Nwosu was chosen to provide competition for and possibly take over the OTTO role in the defense currently held by Kyle Emanuel. For those of you still unaware of this specific position in Gus Bradley’s defense, it is a hybrid position where you want a player to be able to handle run-stopping duties on early downs while being able rush the passer or drop into coverage horizontally. Nwosu proved he can be successful in both those aspects as a 6-foot-2, 251-pound EDGE rusher out of USC.

Emanuel always leaned closer to a true 4-3 defensive end, especially in college when he spent the majority of his time with his hand in the dirt. It was evident whenever he was tasked with covering a running back out of the backfield, as well. Specifically during the games against the Chiefs over the last two years, Emanuel was caught chasing Spencer Ware and Charcandrick West over and over again as they would gain 8-10 yards every time they ran a route to the flat.

Nwosu will look to erase that liability in coverage going forward as he’s a much stickier tackler and can better handle the dual-threat backs that are now the norm in the NFL.

Will Play A Role In Team Success

S/OLB Kyzir White

I was a MONSTER fan of the Kyzir White pick in the fourth-round from a draft-crush standpoint and from a value-standpoint. At the time, fans may have wondered why they just took another safety after we hit the jackpot with Derwin James in the first.

I don’t believe White will be playing one of the traditional free or strong safety positions. As Lynn hinted right after the draft, he expects to put some weight on White’s 6-foot-2, 220-pound frame in order for him to play weakside linebacker in Nickel and Dime packages.

Last year, safety Adrian Phillips was brought into the box in these packages in order to increase the speed and athleticism of the group. However, White will allow the defense to run the same packages (which we did the majority of the time) without sacrificing as much size and run-stopping ability.

And if you haven’t see White’s film from his time at West Virginia, go give it a look. He might already be the stickiest tackler on the team.

S Derwin James

What should come as the least surprising ranking on this list, Derwin James is by far the most important rookie when it comes to his ability to affect team success in 2018. The Chargers’ first-round pick will step into the starting lineup opposite of Jahleel Addae and make his presence felt from week one.

However, my first thought after imagining James and Addae on the field at the same time was, “Who is going to be the enforcer and who will be the guy playing single-high?” We all know that Addae does his best work up close to the line of scrimmage, but so does James. I think in the end, James will be the guy to use in single-high situations (his coverage skills were underrated through the draft process) but his versatility across the entire field of play can’t be underutilized if the team hopes to find its’ potential.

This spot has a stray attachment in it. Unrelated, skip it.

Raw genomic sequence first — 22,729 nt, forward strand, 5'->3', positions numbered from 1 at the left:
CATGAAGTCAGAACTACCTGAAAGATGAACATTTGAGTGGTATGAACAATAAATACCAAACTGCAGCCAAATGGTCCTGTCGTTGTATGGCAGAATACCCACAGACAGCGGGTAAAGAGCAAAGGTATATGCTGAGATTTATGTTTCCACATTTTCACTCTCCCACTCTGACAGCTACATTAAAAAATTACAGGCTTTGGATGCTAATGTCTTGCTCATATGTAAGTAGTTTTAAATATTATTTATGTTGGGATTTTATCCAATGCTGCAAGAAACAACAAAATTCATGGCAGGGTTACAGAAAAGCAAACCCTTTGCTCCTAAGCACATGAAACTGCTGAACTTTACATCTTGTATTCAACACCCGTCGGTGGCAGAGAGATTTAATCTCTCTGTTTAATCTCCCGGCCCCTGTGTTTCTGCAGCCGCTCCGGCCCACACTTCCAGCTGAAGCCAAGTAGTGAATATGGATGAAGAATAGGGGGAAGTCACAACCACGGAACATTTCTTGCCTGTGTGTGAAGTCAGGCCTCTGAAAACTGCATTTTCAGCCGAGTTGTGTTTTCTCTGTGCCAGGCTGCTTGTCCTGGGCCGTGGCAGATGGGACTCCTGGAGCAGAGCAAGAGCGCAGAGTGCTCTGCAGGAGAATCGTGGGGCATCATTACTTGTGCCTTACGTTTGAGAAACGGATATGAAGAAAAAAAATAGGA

I expect Addae to keep doing his thing that got him paid in the first place while Gus Bradley continues to work his magic, getting different player personnel packages ready to take advantage of James abilities in coverage and off the edge, while maximizing the talents of the deep defensive back group that the Bolts have amassed over the last several years.

Will Play A PIVOTAL Role In Team Success


PLOT TWIST: Forrest Lamp is actually the most important rooki- er, “first-year player” to the team’s success in 2018.

Okay, okay, not really. But I couldn’t help myself. If there is any chance I can talk about Lamp whatsoever I am going to take it.

The second-year player, first-year starter will still be an immense upgrade over Kenny Wiggins at the right guard position after the now-Detroit Lion led the league in pressures allowed at his position in 2017. With incumbent right tackle Joe Barksdale returning once again, Lamp gives me much more confidence in the right side of the line than in recent years.

After allowing the fewest sacks (18) this past year, most analysts predict some regression in that category. However, with the additions of Pouncey and Lamp, it’s not that far-fetched to predict a repeat performance in that regard with an uptick in the ground game, as well.

How do you guys feel the rookies should be ranked? Who is too high? Too low? Let us know.